Dopyera was instrumental in the formation of the two biggest names in resonator guitars, National and Dobro. Despite the fact these guitars were intended for the big band jazz market, they gained greater popularity as bluegrass and folk blues instruments.
These days, you can get one with a single large cone or three smaller cones. They come with wood or metal bodies and feature square or round neck options. Square necks are played face up on your lap with a slide or tone bar. Round necks are played like conventional acoustic guitars. Make sure you order the right one.
Back in the '30s, '40s and early-'50s just about every guitarist played a big hollowbody jazz guitar. Distinguished by their arched tops and f-shaped soundholes they were produced by manufacturers like Gibson, Epiphone and D'Angelico.
Initially, these guitars were all acoustic. It was Benny Goodman guitarist Charlie Christian who pioneered the use of amplification on his Epiphone and Gibson guitars in the '30s and '40s. Charlie, who has a Gibson pickup named in his honor, is also credited as the pioneer of the guitar solo.
By the 1950s, jazz guitarists were routinely using guitars with pickups most notably the Gibson P-90 single coil and the later Seth Lover-developed humbucker.
In the 1960s, a new breed of thinline hollowbody guitars was on offer. The most famous of these is the Epiphone Casino made iconic by Beatle John Lennon.
Hollowbody guitars might look and sound awesome but they do have one disadvantage that solid bodies don't have. The hollowness leaves them prone to electronic feedback. Now, feedback can sound immensely cool if it's deliberate. Think Pete Townshend of The Who or Jimi Hendrix onstage at the Monterey Pop Festival in 1967.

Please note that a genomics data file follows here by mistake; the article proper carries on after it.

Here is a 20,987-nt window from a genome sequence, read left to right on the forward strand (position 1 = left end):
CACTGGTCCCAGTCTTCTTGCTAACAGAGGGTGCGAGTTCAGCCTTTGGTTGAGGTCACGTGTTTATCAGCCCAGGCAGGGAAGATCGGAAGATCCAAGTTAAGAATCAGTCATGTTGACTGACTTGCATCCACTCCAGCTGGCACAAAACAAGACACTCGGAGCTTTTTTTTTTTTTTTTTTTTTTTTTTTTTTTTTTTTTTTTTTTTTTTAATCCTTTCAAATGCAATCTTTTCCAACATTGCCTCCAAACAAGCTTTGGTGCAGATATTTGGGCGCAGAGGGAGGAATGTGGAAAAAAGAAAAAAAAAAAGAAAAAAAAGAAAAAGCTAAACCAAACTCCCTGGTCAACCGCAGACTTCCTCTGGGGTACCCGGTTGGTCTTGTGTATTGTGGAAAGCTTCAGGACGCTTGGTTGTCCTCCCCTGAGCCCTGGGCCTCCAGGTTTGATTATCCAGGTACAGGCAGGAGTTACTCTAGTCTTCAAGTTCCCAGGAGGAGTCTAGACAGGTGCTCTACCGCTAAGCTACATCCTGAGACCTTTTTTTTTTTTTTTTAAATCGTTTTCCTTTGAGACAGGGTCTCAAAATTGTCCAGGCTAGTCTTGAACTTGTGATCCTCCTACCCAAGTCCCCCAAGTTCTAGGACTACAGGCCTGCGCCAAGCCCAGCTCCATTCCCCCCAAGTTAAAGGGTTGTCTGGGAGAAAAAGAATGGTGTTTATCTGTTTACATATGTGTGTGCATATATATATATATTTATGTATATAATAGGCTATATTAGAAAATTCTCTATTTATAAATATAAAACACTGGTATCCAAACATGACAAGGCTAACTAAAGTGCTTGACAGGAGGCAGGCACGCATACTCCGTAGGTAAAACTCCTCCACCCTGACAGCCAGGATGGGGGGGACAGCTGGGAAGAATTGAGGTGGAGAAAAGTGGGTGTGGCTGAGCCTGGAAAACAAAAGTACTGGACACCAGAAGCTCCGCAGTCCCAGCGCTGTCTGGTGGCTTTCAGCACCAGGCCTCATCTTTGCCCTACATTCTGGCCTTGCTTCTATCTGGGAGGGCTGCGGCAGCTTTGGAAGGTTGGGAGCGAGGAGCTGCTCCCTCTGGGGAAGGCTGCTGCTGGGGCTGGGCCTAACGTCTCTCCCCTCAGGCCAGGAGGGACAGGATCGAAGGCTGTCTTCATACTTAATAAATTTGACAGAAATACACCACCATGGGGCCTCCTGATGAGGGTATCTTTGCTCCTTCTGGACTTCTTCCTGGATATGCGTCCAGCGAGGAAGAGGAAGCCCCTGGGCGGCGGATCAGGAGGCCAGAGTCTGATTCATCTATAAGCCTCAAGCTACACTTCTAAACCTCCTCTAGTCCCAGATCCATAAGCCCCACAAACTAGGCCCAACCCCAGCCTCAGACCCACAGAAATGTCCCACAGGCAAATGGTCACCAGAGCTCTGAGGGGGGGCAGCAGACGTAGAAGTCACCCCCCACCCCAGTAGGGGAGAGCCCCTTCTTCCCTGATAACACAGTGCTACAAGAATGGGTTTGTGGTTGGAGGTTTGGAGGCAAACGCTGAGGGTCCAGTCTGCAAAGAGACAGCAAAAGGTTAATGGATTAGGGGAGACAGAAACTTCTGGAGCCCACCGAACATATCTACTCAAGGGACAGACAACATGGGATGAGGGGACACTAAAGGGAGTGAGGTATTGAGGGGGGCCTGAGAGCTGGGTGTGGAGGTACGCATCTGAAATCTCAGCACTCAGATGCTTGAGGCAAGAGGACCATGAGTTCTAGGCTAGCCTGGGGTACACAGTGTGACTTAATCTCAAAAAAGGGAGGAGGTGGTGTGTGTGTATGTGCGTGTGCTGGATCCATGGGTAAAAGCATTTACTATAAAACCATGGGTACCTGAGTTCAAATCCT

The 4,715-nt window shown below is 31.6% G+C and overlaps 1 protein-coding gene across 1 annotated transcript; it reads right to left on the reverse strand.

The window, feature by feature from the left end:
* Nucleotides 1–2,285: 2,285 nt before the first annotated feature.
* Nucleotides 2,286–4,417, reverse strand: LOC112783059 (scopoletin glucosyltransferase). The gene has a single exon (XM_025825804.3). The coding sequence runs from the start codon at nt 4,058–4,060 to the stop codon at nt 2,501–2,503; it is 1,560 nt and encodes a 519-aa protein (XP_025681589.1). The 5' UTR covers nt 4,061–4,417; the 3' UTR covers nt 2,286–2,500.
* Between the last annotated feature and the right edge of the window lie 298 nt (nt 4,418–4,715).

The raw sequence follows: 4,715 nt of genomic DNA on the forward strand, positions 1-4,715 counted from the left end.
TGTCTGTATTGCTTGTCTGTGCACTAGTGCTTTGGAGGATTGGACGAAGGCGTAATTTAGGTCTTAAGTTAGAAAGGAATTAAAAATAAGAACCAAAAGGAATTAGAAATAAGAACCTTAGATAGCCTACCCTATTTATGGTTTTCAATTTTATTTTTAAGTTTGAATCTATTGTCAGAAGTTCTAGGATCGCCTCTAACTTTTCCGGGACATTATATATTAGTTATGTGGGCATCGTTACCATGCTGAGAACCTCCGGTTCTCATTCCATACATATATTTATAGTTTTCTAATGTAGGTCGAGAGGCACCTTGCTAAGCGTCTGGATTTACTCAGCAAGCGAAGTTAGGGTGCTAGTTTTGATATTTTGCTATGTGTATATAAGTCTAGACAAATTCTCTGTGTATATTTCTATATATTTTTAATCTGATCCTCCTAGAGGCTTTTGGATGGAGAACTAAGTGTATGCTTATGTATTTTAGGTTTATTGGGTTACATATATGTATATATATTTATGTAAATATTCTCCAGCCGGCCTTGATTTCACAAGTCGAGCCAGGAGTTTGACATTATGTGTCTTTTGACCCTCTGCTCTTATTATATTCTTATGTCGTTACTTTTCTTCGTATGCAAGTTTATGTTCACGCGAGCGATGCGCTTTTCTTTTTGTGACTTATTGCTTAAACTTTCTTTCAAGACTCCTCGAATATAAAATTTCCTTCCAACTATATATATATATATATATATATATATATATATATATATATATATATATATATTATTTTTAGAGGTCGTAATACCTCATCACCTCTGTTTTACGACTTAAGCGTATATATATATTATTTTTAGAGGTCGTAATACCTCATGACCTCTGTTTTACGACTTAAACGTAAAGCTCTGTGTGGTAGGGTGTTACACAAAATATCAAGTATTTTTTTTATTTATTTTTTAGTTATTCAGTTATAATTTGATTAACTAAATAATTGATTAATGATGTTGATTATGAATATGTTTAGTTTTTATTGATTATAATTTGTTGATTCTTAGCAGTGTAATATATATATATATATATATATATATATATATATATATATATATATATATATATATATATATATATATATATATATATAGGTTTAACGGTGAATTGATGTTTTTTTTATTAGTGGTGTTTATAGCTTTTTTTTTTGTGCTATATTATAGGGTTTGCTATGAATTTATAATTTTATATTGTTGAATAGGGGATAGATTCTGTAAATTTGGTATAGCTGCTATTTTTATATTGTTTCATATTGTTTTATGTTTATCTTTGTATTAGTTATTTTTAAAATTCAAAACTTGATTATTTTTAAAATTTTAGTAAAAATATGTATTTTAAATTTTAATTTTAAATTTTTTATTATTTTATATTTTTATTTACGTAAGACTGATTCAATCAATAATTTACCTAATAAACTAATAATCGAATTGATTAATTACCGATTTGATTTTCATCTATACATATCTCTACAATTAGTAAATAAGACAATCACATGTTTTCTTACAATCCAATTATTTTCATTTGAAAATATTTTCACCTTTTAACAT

Unwanted feedback is another matter entirely. Often hollowbody electric owners would stuff their guitars full of newspaper, cotton wool, packing peanuts, you name it, in an effort to silence the howling beast.
Gibson legend Ted McCarty came up with a better solution. In 1958, he released the now iconic ES-335 model. This semi-hollow guitar has a block running through the body. Yes, it made the guitar heavier. It also dramatically improved the feedback situation, and boosted the tone and sustain.
These days you'll find a host of guitars influenced by Ted's ingenious solution including the Epiphone Sheraton and the Gretsch Centre-Block stuff.
If it wasn’t for the solidbody electric guitar we’d probably all be playing banjos right now. Yeah, just let that sink in for a minute.
Yes, the world was a pretty uncool place in the early 1950s. Trad-jazz and cardigans were the order of the day. Then, stuff happened. Stuff like Elvis Presley, hot rods, Marilyn Monroe.
In 1950, Leo Fender released the single-pickup Esquire. The Broadcaster, the twin-pickup guitar later renamed the Telecaster came next. In 1952, Gibson unveiled its response, the Les Paul, inspired by the hit maker and inventor of the same name. The Gretsch Duo Jet landed in '53. The Fender Stratocaster a year later.